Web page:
Part 3 concerns the July 1969 moon landing of Apollo 11, and this entire sequence is also gripping, and also at times a little more emotionally-connecting than Apollo 11 because Buzz Aldrin and Michael Collins share their thoughts with us. Since Stone already showed the launch at the beginning of Part 1, he doesn’t replay it here; instead he takes the interesting angle of cutting from the launch to CBS news’s coverage of the event. I found all this fascinating; Watler Cronkite, who features throughout the documentary given that he was the journalist who was most connected with the space pgrogram, ran special coverage of the launch, with a production that cost the then-unheard of amount of 2 million dollars. Running for 36 hours, the special featured live-in-the-studio actors playing out the things the Apollo 11 crew were doing in space, and also Cronkite had his very own “HAL” computer to converse with; we’re told that Douglas Trumbull, special effects man for 2001, was hired for the production. I wouldn’t be caught dead watching a modern-day CBS news production, but good grief I’d eagerly sit through this entire “Man On The Moon” broadcast! 

Given that Chasing The Moon has narration from modern-day experts and astronauts, the “1202” alarm is more fully explained here than in Apollo 11, and also it’s made very clear how close to the wire Armstrong was to running out of fuel on landing. That being said, Buzz Aldrin and Michael Collins actually had more compelling things to say in the 2007 documentary In The Shadow Of The Moon (to be reviewed next time); here Stone not only includes their comments but from various Mission Control people and newscasters as well. The moon landing is, rightly, the centerpiece of Part 3, but we do get back to that “racism” material that we saw in the beginning minutes of Part 1. Basically a delegation led by Ralph Abernathy, a reverend who picked up where Martin Luther King left off, arrived at the Apollo 11 launch and decried the situation, in which billions were spent on space but racism prevailed on earth. What’s great here is that a NASA exec comes out to talk to them and basically says, “Look, we’d love to press a button and solve your problems, but our mission here is a different one.” The exec then goes on to offer them some VIP tickets to watch the launch (the cynic in me suspects that’s what they were after all along), and everyone’s happy and the delegation applauds and all is well.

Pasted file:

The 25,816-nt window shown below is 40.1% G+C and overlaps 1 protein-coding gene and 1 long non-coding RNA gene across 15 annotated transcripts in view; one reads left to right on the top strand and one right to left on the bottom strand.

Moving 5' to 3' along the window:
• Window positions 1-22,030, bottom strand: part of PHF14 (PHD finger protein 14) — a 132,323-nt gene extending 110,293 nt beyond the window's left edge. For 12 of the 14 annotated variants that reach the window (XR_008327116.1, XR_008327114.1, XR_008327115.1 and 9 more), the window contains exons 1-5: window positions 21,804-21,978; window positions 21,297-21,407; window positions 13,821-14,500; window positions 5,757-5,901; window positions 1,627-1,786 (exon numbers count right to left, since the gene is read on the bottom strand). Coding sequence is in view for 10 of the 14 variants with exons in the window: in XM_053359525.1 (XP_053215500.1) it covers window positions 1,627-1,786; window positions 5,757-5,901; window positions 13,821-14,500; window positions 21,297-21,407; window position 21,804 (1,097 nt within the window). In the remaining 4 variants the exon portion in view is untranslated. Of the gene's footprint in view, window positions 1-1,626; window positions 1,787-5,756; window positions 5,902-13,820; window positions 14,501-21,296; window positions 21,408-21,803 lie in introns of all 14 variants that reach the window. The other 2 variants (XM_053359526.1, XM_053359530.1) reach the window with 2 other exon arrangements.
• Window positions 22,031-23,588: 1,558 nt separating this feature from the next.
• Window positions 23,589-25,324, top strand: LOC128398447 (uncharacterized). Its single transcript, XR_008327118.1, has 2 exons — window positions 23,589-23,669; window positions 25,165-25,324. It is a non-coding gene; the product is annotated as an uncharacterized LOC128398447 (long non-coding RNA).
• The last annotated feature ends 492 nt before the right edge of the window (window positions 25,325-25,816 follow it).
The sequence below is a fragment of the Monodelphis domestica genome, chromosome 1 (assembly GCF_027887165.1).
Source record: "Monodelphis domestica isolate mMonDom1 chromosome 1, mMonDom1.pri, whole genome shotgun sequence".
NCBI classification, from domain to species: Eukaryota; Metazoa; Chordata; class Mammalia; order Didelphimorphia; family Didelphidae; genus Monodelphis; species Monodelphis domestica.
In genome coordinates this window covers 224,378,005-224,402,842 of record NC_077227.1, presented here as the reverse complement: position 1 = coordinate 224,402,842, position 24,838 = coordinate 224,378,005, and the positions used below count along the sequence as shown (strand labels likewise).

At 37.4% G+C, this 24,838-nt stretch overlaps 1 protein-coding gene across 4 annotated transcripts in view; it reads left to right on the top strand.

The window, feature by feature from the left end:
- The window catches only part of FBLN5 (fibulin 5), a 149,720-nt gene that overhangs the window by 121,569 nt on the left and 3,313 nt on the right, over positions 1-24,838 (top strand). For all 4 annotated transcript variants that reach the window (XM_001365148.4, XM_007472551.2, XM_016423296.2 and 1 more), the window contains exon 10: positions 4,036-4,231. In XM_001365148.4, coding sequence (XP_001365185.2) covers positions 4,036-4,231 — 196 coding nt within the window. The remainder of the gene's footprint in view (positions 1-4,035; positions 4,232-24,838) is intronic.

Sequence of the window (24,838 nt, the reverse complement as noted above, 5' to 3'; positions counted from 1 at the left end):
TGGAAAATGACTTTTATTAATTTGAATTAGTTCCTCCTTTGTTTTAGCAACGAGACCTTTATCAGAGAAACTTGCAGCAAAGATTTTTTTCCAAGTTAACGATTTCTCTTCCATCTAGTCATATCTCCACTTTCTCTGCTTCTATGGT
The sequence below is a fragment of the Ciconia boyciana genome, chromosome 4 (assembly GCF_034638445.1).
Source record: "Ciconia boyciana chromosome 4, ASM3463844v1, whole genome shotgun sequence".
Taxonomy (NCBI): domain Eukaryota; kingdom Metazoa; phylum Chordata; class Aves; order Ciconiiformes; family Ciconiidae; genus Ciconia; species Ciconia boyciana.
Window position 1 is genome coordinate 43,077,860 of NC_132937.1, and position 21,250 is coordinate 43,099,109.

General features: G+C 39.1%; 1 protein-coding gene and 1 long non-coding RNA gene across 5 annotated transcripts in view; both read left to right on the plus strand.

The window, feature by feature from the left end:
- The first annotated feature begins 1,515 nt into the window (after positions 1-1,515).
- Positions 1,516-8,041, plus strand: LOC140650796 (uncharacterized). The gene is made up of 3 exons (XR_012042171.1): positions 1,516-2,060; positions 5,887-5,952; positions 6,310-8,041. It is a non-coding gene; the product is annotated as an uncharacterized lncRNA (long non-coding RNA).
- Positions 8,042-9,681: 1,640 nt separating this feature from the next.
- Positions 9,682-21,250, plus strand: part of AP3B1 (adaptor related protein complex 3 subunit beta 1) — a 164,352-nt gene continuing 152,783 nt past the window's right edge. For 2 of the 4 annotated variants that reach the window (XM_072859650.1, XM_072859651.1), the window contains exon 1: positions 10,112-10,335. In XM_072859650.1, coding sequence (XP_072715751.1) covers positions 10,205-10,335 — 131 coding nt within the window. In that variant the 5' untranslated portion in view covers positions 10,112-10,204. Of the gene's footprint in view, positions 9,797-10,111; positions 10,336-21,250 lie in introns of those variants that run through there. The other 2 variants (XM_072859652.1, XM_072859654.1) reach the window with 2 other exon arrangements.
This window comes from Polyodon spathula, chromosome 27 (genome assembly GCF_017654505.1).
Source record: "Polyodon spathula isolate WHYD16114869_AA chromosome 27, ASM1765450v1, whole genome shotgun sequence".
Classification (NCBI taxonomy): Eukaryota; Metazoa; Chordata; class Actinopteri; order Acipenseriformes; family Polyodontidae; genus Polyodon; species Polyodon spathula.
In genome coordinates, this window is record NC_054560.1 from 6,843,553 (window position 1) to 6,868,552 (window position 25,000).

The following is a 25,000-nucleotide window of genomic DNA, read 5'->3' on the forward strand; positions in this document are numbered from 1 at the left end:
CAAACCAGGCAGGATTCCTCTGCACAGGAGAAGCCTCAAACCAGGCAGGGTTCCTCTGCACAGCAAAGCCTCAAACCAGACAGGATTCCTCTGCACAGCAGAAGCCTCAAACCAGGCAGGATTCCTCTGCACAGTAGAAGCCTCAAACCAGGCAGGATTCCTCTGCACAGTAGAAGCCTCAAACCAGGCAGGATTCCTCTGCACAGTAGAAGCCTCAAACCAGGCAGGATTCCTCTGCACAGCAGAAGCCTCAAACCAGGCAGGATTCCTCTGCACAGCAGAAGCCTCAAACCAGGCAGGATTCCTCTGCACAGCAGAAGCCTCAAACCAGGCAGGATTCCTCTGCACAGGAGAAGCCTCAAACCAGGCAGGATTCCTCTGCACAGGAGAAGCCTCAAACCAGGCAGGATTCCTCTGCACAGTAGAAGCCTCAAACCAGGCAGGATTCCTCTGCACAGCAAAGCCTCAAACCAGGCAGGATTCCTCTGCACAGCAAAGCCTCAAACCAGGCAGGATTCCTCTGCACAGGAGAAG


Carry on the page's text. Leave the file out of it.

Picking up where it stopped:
This part was for me the most depressing sequence in Chasing The Moon. I didn’t exactly need a reminder, but it was just more of an indication of how far we have fallen as a society and as a country. Civil discourse as shown here no longer exists. Now the mob rules in America; the louder you scream and shout, the quicker your demands are met. Could you imagine if Apollo 11 was happening now and a delegation of BLM and antifa rolled up to protest? Do you think they would engage in rational, civil discourse with NASA like Abernathy’s delegation did? Of course they wouldn’t. They’re incapable of it. Which brings me to another sad element of Part 3: Frank Borman relates that he was hired by President Nixon to go around college campuses in 1969 to talk about the space effort. Borman says that he met irrational anger everywhere, that he was spat upon as a representative of “the Establishment;” at one point he had to be helicoptered onto a campus because it was blocked off by rioters. Stone shows clips from this – including a great bit where Borman takes on a radical hippie chick – and it gave me flashbacks to our recent “summer of love” with its “mostly-peaceful protests.” Just another reminder of the irratonal hate and anger that has always consumed the Left. And of course those college kids went on to get into politics and education and God knows what else…which honestly goes a long way in explaining the chaos and increasing totalitarianism of the modern day. (But hey, at least we don’t have to deal with mean Tweets anymore, right??)